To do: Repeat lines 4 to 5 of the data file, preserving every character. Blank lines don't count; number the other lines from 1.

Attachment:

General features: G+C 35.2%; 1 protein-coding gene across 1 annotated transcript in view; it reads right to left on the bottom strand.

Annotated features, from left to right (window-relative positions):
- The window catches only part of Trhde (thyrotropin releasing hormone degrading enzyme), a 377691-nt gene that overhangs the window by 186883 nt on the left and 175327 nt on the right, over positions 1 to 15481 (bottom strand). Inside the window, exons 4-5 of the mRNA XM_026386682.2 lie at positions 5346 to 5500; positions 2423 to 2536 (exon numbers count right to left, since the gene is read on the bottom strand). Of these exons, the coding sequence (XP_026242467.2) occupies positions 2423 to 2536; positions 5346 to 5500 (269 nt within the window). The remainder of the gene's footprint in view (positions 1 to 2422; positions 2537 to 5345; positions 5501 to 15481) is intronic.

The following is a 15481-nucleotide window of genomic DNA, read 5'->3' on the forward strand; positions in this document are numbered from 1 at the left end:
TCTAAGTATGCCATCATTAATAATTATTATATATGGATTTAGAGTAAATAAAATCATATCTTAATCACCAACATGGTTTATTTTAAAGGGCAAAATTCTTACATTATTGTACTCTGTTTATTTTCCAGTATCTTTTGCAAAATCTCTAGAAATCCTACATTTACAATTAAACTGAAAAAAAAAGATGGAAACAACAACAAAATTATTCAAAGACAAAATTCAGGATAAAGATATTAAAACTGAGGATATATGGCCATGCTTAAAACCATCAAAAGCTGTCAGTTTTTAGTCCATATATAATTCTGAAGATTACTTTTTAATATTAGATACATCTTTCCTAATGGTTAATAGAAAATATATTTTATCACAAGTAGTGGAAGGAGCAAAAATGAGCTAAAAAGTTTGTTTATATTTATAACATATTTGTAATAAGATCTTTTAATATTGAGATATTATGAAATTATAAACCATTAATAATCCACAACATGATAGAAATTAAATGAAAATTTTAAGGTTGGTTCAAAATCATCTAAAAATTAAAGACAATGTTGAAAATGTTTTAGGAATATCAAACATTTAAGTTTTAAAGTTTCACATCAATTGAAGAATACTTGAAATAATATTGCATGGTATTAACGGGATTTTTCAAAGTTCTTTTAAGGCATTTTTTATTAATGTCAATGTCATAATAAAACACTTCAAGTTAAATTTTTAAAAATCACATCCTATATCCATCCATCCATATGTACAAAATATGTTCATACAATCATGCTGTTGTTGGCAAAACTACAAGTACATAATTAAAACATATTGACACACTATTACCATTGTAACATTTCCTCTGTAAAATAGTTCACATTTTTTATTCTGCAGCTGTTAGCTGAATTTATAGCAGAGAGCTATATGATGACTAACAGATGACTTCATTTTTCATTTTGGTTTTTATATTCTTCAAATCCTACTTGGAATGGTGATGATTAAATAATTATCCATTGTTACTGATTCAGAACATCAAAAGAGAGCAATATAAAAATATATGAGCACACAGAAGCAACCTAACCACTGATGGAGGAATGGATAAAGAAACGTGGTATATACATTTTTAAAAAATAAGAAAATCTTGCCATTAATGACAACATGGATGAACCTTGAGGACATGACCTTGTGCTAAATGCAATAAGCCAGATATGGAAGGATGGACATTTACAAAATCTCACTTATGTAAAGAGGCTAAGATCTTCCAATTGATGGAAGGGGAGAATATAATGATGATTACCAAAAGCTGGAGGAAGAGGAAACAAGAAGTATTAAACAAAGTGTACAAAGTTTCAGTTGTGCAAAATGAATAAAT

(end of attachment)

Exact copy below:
The following is a 15481-nucleotide window of genomic DNA, read 5'->3' on the forward strand; positions in this document are numbered from 1 at the left end:
TCTAAGTATGCCATCATTAATAATTATTATATATGGATTTAGAGTAAATAAAATCATATCTTAATCACCAACATGGTTTATTTTAAAGGGCAAAATTCTTACATTATTGTACTCTGTTTATTTTCCAGTATCTTTTGCAAAATCTCTAGAAATCCTACATTTACAATTAAACTGAAAAAAAAAGATGGAAACAACAACAAAATTATTCAAAGACAAAATTCAGGATAAAGATATTAAAACTGAGGATATATGGCCATGCTTAAAACCATCAAAAGCTGTCAGTTTTTAGTCCATATATAATTCTGAAGATTACTTTTTAATATTAGATACATCTTTCCTAATGGTTAATAGAAAATATATTTTATCACAAGTAGTGGAAGGAGCAAAAATGAGCTAAAAAGTTTGTTTATATTTATAACATATTTGTAATAAGATCTTTTAATATTGAGATATTATGAAATTATAAACCATTAATAATCCACAACATGATAGAAATTAAATGAAAATTTTAAGGTTGGTTCAAAATCATCTAAAAATTAAAGACAATGTTGAAAATGTTTTAGGAATATCAAACATTTAAGTTTTAAAGTTTCACATCAATTGAAGAATACTTGAAATAATATTGCATGGTATTAACGGGATTTTTCAAAGTTCTTTTAAGGCATTTTTTATTAATGTCAATGTCATAATAAAACACTTCAAGTTAAATTTTTAAAAATCACATCCTATATCCATCCATCCATATGTACAAAATATGTTCATACAATCATGCTGTTGTTGGCAAAACTACAAGTACATAATTAAAACATATTGACACACTATTACCATTGTAACATTTCCTCTGTAAAATAGTTCACATTTTTTATTCTGCAGCTGTTAGCTGAATTTATAGCAGAGAGCTATATGATGACTAACAGATGACTTCATTTTTCATTTTGGTTTTTATATTCTTCAAATCCTACTTGGAATGGTGATGATTAAATAATTATCCATTGTTACTGATTCAGAACATCAAAAGAGAGCAATATAAAAATATATGAGCACACAGAAGCAACCTAACCACTGATGGAGGAATGGATAAAGAAACGTGGTATATACATTTTTAAAAAATAAGAAAATCTTGCCATTAATGACAACATGGATGAACCTTGAGGACATGACCTTGTGCTAAATGCAATAAGCCAGATATGGAAGGATGGACATTTACAAAATCTCACTTATGTAAAGAGGCTAAGATCTTCCAATTGATGGAAGGGGAGAATATAATGATGATTACCAAAAGCTGGAGGAAGAGGAAACAAGAAGTATTAAACAAAGTGTACAAAGTTTCAGTTGTGCAAAATGAATAAAT